Goal Ecology: 3 Areas to Explore When Clients Don't Complete their Actions! (With Questions)

Client not completing actions, coach pulling on rope

We've all had a client who says they want to achieve a goal but consistently avoids and—for one reason or another—does not complete their actions.

Instead we need to recognize that our lives are complex these days. Trying to achieve our goals can have consequences that ripple out into other areas. Sometimes in the rush to set or achieve goals we forget to step back and see how our goals fit (or don't!) into the bigger picture of our lives.

So, when you have a coachee who is not completing their actions, instead of getting into a tug-of-war with them, instead explore something called Goal Ecology.

Why Goal Ecology?

When we check a goal's ecology, we help our client look at the wider implications of a goal—and its actions. We are helping our clients set and achieve meaningful goals that also fit into their lifestyle, commitments, priorities and relationships.

It's about ensuring goals work for our clients in the context of their lives. And it's also about ensuring the goal is appropriate in the first place.

So, let's take a quick look at 3 'ecological' reasons why a client may not be completing their actions (along with some ideas of questions you could ask) below:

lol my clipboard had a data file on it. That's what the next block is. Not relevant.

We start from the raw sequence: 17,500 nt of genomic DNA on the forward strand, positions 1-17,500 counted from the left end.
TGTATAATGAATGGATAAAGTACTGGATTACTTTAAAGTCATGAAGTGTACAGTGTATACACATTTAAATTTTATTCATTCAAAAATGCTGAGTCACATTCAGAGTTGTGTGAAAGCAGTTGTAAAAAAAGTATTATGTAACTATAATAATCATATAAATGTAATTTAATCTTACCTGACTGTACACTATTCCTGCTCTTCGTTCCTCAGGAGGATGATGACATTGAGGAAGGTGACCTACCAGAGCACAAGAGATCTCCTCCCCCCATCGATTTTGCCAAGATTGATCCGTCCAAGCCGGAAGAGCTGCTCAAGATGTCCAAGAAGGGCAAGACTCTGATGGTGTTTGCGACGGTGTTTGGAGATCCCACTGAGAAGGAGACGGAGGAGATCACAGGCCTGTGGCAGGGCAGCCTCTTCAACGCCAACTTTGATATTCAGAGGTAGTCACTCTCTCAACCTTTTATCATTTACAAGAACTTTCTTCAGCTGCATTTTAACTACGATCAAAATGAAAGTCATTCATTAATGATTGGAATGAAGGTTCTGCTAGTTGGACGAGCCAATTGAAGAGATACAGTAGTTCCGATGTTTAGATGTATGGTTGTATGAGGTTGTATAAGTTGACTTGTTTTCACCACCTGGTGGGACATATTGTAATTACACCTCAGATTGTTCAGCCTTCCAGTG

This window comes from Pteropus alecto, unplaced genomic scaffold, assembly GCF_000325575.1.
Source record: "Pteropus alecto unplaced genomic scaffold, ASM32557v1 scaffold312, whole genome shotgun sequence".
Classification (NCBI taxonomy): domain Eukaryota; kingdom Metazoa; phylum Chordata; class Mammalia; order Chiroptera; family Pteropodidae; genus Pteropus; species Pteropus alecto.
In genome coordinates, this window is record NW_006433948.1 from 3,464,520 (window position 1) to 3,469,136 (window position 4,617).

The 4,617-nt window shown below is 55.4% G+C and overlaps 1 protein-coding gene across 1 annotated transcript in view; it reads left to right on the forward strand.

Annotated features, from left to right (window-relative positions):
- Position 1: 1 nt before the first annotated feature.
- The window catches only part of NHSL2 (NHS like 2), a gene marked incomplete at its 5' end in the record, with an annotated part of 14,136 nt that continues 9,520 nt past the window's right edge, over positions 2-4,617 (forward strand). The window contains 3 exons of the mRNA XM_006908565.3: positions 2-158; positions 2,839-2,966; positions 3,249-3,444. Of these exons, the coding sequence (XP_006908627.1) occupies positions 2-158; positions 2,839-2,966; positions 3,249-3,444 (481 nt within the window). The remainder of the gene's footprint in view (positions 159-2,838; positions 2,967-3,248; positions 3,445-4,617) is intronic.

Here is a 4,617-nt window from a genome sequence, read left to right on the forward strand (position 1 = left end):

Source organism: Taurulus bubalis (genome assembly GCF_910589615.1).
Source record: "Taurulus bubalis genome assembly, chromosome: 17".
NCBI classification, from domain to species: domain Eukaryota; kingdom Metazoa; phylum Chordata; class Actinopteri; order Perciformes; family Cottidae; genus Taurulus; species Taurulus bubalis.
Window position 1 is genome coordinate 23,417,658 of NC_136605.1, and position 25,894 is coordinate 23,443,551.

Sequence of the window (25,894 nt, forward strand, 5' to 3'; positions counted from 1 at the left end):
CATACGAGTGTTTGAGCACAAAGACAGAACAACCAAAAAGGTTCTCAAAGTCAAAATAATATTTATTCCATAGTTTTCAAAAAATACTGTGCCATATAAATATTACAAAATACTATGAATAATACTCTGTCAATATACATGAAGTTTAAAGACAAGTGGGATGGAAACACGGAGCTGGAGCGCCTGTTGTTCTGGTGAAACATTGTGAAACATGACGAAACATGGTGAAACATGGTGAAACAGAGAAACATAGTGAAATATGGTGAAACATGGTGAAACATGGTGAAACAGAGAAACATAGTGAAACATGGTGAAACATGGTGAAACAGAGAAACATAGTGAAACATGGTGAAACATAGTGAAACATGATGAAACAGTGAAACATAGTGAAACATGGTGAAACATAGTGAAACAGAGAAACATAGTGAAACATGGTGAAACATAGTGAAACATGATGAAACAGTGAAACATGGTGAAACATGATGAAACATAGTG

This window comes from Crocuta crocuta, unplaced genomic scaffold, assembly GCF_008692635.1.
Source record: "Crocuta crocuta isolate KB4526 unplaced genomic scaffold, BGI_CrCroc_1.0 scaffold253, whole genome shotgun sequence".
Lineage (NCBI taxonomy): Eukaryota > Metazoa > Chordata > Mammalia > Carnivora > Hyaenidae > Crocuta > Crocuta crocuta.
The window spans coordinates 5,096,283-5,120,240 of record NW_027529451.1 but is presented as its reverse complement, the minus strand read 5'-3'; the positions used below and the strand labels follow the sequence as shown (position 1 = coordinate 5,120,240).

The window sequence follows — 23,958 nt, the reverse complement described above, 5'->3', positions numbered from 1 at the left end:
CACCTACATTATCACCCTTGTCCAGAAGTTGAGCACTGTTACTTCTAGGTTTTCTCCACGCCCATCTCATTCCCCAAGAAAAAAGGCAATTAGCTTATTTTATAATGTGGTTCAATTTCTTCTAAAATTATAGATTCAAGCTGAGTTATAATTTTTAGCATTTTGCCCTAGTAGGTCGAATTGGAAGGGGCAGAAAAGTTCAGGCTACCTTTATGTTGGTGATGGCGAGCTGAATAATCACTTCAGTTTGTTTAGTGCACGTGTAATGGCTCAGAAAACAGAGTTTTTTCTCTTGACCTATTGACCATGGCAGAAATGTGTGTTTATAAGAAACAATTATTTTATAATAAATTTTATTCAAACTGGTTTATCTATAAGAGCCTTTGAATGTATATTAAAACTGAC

3 Key Ecological Goal Factors

1) Congruency

When our goals don't align with our deepest selves we usually find a way to sabotage ourselves. So we need to check:

  • Is the goal what they really want? Or is it an outdated goal—or even someone else's goal for them?
  • Is the goal congruent (in alignment) with their values and who they are?

Maybe the goal is really their mom's or their partner's. Or perhaps it's an internal "should" that they don't truly believe in.

So if you have a client consistently doesn't complete their actions, look at congruency!

Questions you could ask:

  1. How important is this goal to you personally? (use scale of 1-10)
  2. How does this goal align with your values? (use scale of 1-10)
    • TIP: If you've done values work with our clients, you could refer to their top 5-10 values in turn, and ask them to score out of 10 how well it aligns with each value. Any low scores may need exploring and may suggest an inner conflict.
  3. Suppose for a moment that you have your goal, what is it like? What do you feel? What are you seeing, hearing and saying to yourself?
    • This is a useful check to explore how the client experiences successful completion of their goal—and look for inner challenges and conflicts.
  4. If you could have this goal NOW, would you take it? If not, why not? Explore...

2) Unexpected Personal Impacts

Sometimes we want something, but our lives are just too busy, complicated or stressful to take on another project.

What unexpected impacts might come from taking action towards—or achieving their goal? Does the client have the time, energy or space in their life for this goal right now?

Questions you could ask:

  1. What other areas of your life might be affected by this goal or change?
  2. Where does this goal fit with your priorities and current lifestyle?
  3. How do you feel as you consider the additional effort needed to take action towards this goal?
  4. What is the price of making this change? Are you willing to pay the price?
  5. What's good about your current  situation? How can you keep the good aspects of your current situation WHILE still making the change you want?